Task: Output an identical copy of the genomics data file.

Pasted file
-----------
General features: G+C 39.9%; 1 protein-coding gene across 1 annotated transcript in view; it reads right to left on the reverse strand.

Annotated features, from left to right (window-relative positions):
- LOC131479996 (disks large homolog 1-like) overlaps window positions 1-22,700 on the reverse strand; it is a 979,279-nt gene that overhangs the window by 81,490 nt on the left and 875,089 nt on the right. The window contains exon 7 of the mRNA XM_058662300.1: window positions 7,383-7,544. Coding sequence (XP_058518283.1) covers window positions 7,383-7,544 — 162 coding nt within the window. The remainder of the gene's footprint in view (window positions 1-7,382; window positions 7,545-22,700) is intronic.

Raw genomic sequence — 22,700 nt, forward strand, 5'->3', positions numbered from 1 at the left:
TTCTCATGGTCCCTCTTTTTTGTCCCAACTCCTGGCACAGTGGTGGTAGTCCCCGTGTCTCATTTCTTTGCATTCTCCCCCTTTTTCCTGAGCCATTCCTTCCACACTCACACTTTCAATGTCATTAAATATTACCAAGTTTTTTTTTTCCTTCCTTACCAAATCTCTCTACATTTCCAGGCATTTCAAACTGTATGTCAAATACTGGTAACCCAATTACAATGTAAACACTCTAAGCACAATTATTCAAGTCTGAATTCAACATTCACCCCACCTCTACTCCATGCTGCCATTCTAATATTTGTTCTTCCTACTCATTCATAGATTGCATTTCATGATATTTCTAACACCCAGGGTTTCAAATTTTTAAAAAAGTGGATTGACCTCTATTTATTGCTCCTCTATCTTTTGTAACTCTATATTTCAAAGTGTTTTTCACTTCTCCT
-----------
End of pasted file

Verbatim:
General features: G+C 39.9%; 1 protein-coding gene across 1 annotated transcript in view; it reads right to left on the reverse strand.

Annotated features, from left to right (window-relative positions):
- LOC131479996 (disks large homolog 1-like) overlaps window positions 1-22,700 on the reverse strand; it is a 979,279-nt gene that overhangs the window by 81,490 nt on the left and 875,089 nt on the right. The window contains exon 7 of the mRNA XM_058662300.1: window positions 7,383-7,544. Coding sequence (XP_058518283.1) covers window positions 7,383-7,544 — 162 coding nt within the window. The remainder of the gene's footprint in view (window positions 1-7,382; window positions 7,545-22,700) is intronic.

Raw genomic sequence — 22,700 nt, forward strand, 5'->3', positions numbered from 1 at the left:
TTCTCATGGTCCCTCTTTTTTGTCCCAACTCCTGGCACAGTGGTGGTAGTCCCCGTGTCTCATTTCTTTGCATTCTCCCCCTTTTTCCTGAGCCATTCCTTCCACACTCACACTTTCAATGTCATTAAATATTACCAAGTTTTTTTTTTCCTTCCTTACCAAATCTCTCTACATTTCCAGGCATTTCAAACTGTATGTCAAATACTGGTAACCCAATTACAATGTAAACACTCTAAGCACAATTATTCAAGTCTGAATTCAACATTCACCCCACCTCTACTCCATGCTGCCATTCTAATATTTGTTCTTCCTACTCATTCATAGATTGCATTTCATGATATTTCTAACACCCAGGGTTTCAAATTTTTAAAAAAGTGGATTGACCTCTATTTATTGCTCCTCTATCTTTTGTAACTCTATATTTCAAAGTGTTTTTCACTTCTCCT